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Weekly News We Care About Wrap Up – 8.18.06

posted on August 20th, 2006 by jay

World Games is another awesome/terrible Epyx title.

Classic Epyx games coming to current consoles
Impossible Mission and California Games remakes coming to the Wii, DS and PSP and they’ll be in 2d. Now I can finally finish Impossible Mission, let’s just hope it doesn’t have a bug in it like the Atari version (the bug made the game unbeatable). California Games should be very interesting because it’s debatable that the original was actually a piece of shit. Through the glasses of nostalgia I remember the game quite fondly but it’s true that the actual gameplay is similar to Wario Wares, only minus the creativity, humor and instead of 105 there are 5 games to play.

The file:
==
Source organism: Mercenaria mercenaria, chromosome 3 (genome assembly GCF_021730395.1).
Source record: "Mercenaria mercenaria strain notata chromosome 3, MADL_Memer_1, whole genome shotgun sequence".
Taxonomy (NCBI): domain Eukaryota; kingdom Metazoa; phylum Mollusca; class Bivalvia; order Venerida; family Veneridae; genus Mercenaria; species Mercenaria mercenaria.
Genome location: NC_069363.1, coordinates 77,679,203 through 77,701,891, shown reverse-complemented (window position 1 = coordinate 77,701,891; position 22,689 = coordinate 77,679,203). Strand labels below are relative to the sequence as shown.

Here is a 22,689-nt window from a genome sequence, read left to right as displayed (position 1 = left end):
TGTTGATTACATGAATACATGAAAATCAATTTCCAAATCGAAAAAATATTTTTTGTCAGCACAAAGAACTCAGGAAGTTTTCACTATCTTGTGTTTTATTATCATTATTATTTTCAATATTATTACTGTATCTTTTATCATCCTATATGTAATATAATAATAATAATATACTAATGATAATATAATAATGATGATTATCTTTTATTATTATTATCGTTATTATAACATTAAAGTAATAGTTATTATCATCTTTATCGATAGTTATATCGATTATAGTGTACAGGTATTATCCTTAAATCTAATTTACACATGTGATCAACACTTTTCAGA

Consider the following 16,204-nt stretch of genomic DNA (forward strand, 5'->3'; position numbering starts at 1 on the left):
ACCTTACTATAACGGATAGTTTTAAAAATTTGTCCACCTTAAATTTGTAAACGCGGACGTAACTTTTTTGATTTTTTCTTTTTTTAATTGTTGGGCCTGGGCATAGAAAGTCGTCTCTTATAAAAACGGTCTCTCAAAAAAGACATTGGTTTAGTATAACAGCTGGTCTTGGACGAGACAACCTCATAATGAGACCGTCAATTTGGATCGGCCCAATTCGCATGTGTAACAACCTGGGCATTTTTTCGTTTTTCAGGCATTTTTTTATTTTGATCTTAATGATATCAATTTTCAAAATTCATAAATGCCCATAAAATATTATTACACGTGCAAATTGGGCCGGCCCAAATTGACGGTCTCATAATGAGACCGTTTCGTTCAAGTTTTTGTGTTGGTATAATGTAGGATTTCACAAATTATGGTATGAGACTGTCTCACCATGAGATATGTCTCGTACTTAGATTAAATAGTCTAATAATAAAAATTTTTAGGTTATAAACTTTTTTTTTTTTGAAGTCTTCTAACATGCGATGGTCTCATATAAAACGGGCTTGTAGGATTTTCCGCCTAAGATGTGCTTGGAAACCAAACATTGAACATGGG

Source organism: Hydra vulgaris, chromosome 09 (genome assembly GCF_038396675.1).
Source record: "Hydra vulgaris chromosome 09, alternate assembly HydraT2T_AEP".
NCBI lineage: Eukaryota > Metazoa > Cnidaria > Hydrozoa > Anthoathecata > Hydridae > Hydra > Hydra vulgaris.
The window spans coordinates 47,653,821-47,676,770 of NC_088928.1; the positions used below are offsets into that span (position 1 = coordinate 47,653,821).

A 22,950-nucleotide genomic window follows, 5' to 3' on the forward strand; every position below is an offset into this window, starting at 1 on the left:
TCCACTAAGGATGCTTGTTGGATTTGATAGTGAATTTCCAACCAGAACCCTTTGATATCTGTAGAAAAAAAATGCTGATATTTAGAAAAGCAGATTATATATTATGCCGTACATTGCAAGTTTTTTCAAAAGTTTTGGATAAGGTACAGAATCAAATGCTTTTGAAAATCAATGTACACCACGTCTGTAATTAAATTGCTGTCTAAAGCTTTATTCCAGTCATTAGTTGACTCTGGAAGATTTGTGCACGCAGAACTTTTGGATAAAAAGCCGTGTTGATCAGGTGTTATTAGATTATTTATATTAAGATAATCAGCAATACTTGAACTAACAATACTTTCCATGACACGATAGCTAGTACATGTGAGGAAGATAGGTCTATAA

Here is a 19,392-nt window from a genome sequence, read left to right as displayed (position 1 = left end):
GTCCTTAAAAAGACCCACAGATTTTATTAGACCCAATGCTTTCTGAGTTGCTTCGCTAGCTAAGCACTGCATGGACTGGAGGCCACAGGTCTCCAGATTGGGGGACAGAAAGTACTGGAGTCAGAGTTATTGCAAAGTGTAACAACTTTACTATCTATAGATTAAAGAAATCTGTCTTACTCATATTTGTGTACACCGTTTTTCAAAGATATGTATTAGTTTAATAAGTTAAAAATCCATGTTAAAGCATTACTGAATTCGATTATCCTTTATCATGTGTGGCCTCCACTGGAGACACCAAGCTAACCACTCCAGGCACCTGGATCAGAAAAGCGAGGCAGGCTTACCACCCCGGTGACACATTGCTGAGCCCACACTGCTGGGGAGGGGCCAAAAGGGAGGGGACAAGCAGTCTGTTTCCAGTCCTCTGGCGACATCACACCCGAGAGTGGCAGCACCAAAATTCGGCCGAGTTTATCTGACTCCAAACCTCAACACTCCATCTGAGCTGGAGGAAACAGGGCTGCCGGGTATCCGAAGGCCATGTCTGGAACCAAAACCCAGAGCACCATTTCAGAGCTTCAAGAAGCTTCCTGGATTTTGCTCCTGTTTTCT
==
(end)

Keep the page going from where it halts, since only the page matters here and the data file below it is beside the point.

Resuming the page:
“Classic” Electronic Arts compilation coming to the PSP
What’s this, another compilation featuring games from my beloved C64? No. By classic, they mean Genesis era. They also don’t necessarily mean “good,” either. Mutant League Football was fun, and the Haunting was very original, but most of these games just won’t excite anyone. Electronic Arts has a vast catalogue of actual classic games, like Archon, M.U.L.E., Racing Destruction Set, Dan Dare and Mail Order Monsters. I guess there isn’t much motivation to acknowledge these titles when even game journalists seem placated by this lame compilation.

Text in Dead Rising illegible on standard definition televisions
This is completely stupid. Apparently, Capcom optimized the Dead Rising game for HD televisions so those playing on standard have a hard time reading the game’s text. They’d better be working on a patch because I planned on buying this game when I get a 360 and I can’t afford an HDTV.